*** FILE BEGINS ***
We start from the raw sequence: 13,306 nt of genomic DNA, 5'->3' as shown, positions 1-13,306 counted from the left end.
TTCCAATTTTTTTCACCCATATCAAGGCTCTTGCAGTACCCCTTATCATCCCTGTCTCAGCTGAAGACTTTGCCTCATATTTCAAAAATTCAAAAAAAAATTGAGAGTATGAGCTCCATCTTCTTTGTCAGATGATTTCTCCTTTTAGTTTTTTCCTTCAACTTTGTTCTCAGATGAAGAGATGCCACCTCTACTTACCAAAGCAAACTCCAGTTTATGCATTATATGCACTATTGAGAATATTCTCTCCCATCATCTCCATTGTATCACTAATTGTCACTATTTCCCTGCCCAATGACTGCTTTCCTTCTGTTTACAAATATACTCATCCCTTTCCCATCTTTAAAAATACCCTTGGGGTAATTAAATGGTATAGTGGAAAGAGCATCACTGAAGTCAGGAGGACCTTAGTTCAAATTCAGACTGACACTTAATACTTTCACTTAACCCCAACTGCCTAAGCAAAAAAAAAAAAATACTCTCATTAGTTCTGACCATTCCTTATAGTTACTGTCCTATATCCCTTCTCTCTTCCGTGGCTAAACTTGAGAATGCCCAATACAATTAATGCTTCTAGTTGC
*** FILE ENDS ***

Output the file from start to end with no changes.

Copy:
We start from the raw sequence: 13,306 nt of genomic DNA, 5'->3' as shown, positions 1-13,306 counted from the left end.
TTCCAATTTTTTTCACCCATATCAAGGCTCTTGCAGTACCCCTTATCATCCCTGTCTCAGCTGAAGACTTTGCCTCATATTTCAAAAATTCAAAAAAAAATTGAGAGTATGAGCTCCATCTTCTTTGTCAGATGATTTCTCCTTTTAGTTTTTTCCTTCAACTTTGTTCTCAGATGAAGAGATGCCACCTCTACTTACCAAAGCAAACTCCAGTTTATGCATTATATGCACTATTGAGAATATTCTCTCCCATCATCTCCATTGTATCACTAATTGTCACTATTTCCCTGCCCAATGACTGCTTTCCTTCTGTTTACAAATATACTCATCCCTTTCCCATCTTTAAAAATACCCTTGGGGTAATTAAATGGTATAGTGGAAAGAGCATCACTGAAGTCAGGAGGACCTTAGTTCAAATTCAGACTGACACTTAATACTTTCACTTAACCCCAACTGCCTAAGCAAAAAAAAAAAAATACTCTCATTAGTTCTGACCATTCCTTATAGTTACTGTCCTATATCCCTTCTCTCTTCCGTGGCTAAACTTGAGAATGCCCAATACAATTAATGCTTCTAGTTGC